Friday, September 30, 2005


Richard Manuel & Bob Dylan


Some thoughts on seeing No Direction Home, Martin Scorsese’s masterful biography of Bob Dylan, earlier this week.

Working only with archival footage – the intimate interview with Dylan himself had been conducted by Dylan’s manager prior to the decision to get Scorsese involved – the director managed to avoid what might be the greatest trap in an endeavor of this kind: reifying (if not deifying) its subject, or any particular version of the subject. During the period covered by Home, we see Dylan move through four distinct phases as a musician:

  1. A performer of other people’s music – this is Dylan the folkie, the one we find on his first Columbia album.
  2. The composer of his own topical tunes – this was the breakthrough work that got him identified with the topical song movement & the likes of Phil Ochs, Tom Paxton, and others who writing songs about the events of the 1960s – the absence of these other writers is one of the noteworthy absences from the film, as is that of Ramblin' Jack Elliot, perhaps a more important influence than either Woody Guthrie or Dave Van Ronk.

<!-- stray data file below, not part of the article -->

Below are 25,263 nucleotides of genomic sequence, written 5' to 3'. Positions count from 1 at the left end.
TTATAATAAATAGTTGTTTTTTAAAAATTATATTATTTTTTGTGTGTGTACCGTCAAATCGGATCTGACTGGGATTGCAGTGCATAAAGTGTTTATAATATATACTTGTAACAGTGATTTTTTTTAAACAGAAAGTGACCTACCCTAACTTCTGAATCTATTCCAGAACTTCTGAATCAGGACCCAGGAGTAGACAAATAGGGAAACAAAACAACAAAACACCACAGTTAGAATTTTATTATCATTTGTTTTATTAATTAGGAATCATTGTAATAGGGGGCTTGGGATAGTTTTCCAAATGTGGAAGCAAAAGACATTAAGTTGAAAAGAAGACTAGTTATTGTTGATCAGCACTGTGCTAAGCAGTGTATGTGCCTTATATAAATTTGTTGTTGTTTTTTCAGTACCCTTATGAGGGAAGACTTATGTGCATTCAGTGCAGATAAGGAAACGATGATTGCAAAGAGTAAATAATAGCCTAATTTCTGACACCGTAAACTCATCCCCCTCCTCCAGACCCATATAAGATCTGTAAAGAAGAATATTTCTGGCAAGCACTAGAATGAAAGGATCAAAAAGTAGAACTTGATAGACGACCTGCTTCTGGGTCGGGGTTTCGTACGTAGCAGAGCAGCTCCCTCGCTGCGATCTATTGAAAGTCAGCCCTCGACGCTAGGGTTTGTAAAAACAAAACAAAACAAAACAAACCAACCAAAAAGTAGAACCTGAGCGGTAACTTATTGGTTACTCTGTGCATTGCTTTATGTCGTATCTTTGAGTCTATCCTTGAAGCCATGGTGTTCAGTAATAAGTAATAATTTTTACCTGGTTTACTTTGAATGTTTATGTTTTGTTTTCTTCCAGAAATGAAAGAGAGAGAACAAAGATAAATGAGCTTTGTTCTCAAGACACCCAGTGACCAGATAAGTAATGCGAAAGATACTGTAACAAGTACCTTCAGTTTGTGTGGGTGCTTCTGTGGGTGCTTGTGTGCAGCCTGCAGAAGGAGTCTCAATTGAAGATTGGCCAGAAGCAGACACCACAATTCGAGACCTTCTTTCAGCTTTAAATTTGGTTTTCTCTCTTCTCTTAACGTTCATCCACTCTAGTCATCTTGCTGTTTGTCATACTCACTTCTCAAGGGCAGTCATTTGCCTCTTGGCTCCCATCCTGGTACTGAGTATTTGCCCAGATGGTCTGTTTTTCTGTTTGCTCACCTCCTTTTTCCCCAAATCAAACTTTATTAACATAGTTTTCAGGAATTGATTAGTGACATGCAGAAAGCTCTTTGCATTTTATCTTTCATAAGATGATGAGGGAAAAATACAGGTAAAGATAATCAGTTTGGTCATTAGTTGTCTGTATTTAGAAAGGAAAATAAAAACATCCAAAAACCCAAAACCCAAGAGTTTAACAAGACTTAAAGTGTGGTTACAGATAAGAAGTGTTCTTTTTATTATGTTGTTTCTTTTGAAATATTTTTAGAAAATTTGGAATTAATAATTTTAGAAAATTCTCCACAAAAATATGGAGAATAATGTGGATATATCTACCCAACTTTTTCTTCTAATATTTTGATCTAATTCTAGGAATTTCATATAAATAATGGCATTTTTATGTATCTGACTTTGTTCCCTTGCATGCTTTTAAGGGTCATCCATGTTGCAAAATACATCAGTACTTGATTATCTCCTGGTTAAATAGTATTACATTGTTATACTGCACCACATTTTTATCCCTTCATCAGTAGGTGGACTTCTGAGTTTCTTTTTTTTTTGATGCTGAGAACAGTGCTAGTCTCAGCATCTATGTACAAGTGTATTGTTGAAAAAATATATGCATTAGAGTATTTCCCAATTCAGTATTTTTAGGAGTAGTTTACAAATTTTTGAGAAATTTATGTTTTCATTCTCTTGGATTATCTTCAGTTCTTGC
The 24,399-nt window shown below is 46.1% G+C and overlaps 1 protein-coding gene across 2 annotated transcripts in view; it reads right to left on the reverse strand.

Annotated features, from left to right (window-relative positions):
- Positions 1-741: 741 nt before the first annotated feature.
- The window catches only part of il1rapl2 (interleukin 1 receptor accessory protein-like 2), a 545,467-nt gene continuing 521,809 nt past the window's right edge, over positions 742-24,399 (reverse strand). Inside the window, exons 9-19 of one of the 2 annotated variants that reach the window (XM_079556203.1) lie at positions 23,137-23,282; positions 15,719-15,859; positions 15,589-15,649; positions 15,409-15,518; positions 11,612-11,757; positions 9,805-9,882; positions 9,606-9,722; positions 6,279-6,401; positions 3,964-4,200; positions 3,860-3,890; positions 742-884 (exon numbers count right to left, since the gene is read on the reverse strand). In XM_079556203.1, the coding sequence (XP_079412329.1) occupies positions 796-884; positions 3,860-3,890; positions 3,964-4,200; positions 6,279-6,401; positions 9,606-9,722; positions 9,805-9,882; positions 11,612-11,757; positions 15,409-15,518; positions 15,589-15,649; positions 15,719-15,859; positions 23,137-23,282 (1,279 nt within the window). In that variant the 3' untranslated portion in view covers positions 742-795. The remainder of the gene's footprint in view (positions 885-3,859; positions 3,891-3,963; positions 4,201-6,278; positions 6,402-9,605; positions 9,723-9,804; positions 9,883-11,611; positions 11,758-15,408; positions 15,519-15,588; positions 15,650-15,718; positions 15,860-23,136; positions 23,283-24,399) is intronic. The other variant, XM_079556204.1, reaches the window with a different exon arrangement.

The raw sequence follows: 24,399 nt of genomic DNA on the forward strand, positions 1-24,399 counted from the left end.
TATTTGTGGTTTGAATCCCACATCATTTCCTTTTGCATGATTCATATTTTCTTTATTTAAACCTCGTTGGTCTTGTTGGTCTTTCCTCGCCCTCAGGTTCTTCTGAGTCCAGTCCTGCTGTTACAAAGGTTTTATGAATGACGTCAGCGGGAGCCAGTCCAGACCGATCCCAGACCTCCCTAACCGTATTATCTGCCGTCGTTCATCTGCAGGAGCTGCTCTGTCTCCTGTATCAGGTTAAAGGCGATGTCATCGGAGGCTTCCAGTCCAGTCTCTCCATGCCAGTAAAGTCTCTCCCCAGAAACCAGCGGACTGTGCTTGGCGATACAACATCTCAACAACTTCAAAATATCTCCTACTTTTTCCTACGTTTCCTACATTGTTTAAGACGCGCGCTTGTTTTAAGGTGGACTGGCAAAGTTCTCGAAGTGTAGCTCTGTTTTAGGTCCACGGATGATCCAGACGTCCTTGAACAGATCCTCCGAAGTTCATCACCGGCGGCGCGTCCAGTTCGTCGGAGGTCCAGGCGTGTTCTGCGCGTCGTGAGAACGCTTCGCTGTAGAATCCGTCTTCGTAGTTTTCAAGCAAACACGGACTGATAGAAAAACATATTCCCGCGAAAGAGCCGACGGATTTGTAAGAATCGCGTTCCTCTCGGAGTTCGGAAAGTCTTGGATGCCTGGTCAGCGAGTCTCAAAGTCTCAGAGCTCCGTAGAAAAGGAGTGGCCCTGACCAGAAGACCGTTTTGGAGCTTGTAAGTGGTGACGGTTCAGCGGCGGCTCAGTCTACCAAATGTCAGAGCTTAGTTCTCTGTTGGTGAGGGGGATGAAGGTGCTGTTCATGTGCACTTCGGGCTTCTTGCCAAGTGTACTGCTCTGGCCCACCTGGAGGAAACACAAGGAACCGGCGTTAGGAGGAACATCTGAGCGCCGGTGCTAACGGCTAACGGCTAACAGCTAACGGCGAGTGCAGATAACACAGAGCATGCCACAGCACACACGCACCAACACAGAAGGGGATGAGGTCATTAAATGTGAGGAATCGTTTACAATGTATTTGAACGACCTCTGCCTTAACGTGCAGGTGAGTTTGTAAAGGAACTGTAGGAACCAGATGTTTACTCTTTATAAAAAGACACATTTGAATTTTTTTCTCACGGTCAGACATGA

3. The composer of more poetic acoustic tunes – there is a wonderful scene of Dylan performing “Tambourine Man” at the “Topical Song” workshop at the Newport Folk Festival in 1964 as Pete Seeger sits behind him scowling, intently trying to fathom out this new more elliptical discourse.¹ This is the Dylan who is captured on Another Side, an album that was careful to telegraph that this was a Dylan you had not heard previously. In fact, tho, the Dylan of the eponymous first Columbia record was hardly the same as the one of Freewheelin’.
  4. Dylan in his first electric phase, the one that lasted through three solid albums (Bringing It All Back Home, Highway 61 Revisited & Blonde on Blonde), making it the longest period of consistency in his career, even to this day.